Queens Tribune

Chocolate Factory's Caucasian Chalk Circle

By Vladic Ravich

July 9, 2009

There is a powerful overlap between the mission of the Chocolate Factory Theatre in Long Island City, which calls for "work that requires new methods, more time, and a new kind of audience" and their recent production of Bertolt Brecht's Caucasian Chalk Circle, which ends its run there on Saturday.

In the beginning of the production, two groups of Russian peasants debate the use of a field now that the war has ended. Should it be for goats to graze or for growing fruit? As the two sides bicker, a female tractor driver half jokes, "all entertainment must be rationed" like wine, cigarettes, "and discussion."

Brecht's own vision of the theatre includes this rationing process. There are songs, but they're not meant to be hooks; there's a love story, but the baby comes first; and for all the Law & Order fans, there is a climatic trial scene with a witty judge, but he isn't wearing any pants.

This production, by the company Performance Lab 115, begins a floor below the stage where the audience stands among the actors for the prologue of the play. They look around apprehensively as the characters waste no time diving into their complicated dispute now that "the Galinsk Kolchos have arrived in Nukha."

Brecht is not interested in presenting the audience with a mirror, like the plays of Ibsen or Chekhov, and focuses instead on communicating moral conflicts and large scale political – or is that economic? or military? – forces. The characters and the settings of the plays are like fairy tales, deliberately foreign and unfamiliar, in the hope of reigniting the interest of the viewer, of making the commonplace new.

It is initially hard to follow the names and details of this story, especially with the audience wondering if they'll be on their feet for two hours. But just as the intimacy of the basement begins to fade into discomfort, the Singer leads everyone upstairs with a parable sung to the rafters about a version of King Solomon that the Singer hopes will shed light on the peasants' dispute.

Thus the play begins, with its exotic locations and characters all woven into complex (and timeless) battles for power and money. Brecht was a lifelong communist and does not hide his contempt for the wealthy and powerful, along with the methods they use to maintain their authority. But for all the confusion and morality of his plays, the poetry of his dialogue elevates the whole messy – not to mention loud – experience into an powerful play that has remained relevant, and vital, for over 65 years.

When Grusha finds an abandoned child she begins to love it as her own "because your nose is so small."

"I'd love to have kept you... I'd have shown you your first rabbit," she says, exhausted after running from invaders all night.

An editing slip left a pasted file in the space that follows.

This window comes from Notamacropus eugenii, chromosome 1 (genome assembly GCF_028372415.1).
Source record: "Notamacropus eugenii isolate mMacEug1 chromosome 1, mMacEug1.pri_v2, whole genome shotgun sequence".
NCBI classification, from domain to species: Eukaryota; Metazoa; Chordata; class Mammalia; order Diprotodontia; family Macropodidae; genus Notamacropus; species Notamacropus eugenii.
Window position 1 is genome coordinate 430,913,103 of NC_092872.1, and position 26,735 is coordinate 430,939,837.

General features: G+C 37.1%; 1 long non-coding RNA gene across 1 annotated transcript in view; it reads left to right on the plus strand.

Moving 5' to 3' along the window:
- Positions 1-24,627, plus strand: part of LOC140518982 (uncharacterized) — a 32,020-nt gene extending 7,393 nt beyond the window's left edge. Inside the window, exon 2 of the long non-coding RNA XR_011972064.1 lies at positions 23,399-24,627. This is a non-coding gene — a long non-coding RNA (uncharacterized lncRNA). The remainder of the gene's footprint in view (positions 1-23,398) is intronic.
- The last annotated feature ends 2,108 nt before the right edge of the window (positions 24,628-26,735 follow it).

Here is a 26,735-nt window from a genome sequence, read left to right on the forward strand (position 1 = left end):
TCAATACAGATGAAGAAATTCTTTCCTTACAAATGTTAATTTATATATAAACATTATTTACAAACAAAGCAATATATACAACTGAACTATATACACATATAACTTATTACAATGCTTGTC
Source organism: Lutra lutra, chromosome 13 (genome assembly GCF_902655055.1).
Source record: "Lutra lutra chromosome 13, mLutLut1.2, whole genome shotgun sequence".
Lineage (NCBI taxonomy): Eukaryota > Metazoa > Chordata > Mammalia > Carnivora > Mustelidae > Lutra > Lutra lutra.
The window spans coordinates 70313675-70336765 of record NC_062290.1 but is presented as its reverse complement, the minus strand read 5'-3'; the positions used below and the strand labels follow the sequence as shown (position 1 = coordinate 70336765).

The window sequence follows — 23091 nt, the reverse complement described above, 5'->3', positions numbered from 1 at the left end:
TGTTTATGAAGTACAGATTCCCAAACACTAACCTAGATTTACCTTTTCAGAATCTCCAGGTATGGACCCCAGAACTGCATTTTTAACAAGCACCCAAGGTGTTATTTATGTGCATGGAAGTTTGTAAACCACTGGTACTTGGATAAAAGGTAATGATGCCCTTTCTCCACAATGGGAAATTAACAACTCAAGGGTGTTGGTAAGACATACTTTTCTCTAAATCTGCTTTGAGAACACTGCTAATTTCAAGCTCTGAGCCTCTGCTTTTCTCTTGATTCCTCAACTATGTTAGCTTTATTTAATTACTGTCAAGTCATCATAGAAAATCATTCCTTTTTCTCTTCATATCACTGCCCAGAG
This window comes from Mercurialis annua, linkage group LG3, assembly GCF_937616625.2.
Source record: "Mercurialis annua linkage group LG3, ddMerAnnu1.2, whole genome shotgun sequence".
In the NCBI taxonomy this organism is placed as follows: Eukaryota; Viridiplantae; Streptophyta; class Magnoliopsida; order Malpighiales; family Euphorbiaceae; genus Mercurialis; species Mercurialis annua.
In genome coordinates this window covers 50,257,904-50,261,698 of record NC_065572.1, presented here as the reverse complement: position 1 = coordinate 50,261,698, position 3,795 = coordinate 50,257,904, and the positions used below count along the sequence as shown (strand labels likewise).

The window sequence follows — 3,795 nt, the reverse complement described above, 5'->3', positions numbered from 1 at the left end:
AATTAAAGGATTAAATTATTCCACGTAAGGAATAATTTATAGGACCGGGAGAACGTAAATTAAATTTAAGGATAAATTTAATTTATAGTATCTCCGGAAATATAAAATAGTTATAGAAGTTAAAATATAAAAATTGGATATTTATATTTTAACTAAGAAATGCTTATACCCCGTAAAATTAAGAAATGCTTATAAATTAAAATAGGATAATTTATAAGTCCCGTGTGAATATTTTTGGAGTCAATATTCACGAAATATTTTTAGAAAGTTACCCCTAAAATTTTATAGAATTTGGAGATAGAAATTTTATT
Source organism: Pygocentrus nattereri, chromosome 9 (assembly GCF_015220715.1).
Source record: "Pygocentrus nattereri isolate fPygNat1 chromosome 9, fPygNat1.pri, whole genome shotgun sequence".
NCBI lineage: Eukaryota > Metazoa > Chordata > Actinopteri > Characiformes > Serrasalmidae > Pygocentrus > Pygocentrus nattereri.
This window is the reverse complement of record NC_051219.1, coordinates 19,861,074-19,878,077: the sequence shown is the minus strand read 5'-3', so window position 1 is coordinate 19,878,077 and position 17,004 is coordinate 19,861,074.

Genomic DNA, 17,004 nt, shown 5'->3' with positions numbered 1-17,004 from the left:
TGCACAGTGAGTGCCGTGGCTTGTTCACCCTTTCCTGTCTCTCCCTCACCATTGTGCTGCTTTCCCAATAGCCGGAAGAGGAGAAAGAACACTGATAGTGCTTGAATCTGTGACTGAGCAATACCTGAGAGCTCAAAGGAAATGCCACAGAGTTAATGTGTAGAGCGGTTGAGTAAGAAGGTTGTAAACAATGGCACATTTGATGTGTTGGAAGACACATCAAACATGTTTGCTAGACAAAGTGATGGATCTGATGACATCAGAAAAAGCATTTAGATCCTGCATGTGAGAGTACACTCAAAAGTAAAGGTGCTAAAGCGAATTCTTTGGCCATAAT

Her dilemma, whether to keep a child she has found despite the fact that there are "iron shirts" looking to kill the baby, is just one of the redemptive aspects of life floating through Brecht's ruthless and poetically succinct depiction of the dehumanizing forces of War, Money and Real Estate.

"Terrible is the temptation to do good!" says the Singer, and later, "In the bloodiest times, there are still good people."

Brecht's humor is a constant companion to the tribulations his characters suffer: "Death to the fascists!" says one of the peasants, "we brought cheese!" And while his heroine is sincere in everything from flirting to slaughtering a goose, Brecht loads his play with sarcasm – "I won't have a revolver pointed at my chest," says an old man to soldier. "But they are only pointing a pencil," the soldier responds.

PL115 does an admirable job of keeping this multifaceted fairy tale moving forward. The excellent staging that gives room to the tender moments and lungs to the spectacle of cruelty that coexist in Brecht's alternate reality.

Oh, and it's a musical, too, with a set list on the wall and a banjo player onstage the whole time. But Brecht is not interested in tugging heart strings or inflicting catchy tunes – the songs, simple as they may appear, are loaded with contradictory messages and philosophy. It's both a homage and affront to that quintessential American genre, the musical.

The play has been reset in modern America, and the program's description draws parallels with the today's economic woes, but this updating seems to be beside the point. Brecht's plays are meant to be foreign, to underscore the universality of his message. That said, the modern parallels are not heavy handed (except one reference to "change one can believe in," which is not in the original text) and the frenzy of power of this new theatre still reverberates, whether the actors eat dumplings or pizza.

The cast occasionally struggles to find the musicality in the lines meant to be sung, but that may have as much to do with the difficulty of translating Brecht as anything else. The productions' desire to be loud occasionally outshines some of the ingenious details in the directing and acting, but PL115 certainly deserves praise for executing this complex play in keeping with Brecht's desire: to reengage an audience too often so sedated by empathy that they are unable to see outside of themselves.

Original Article: Queens Tribune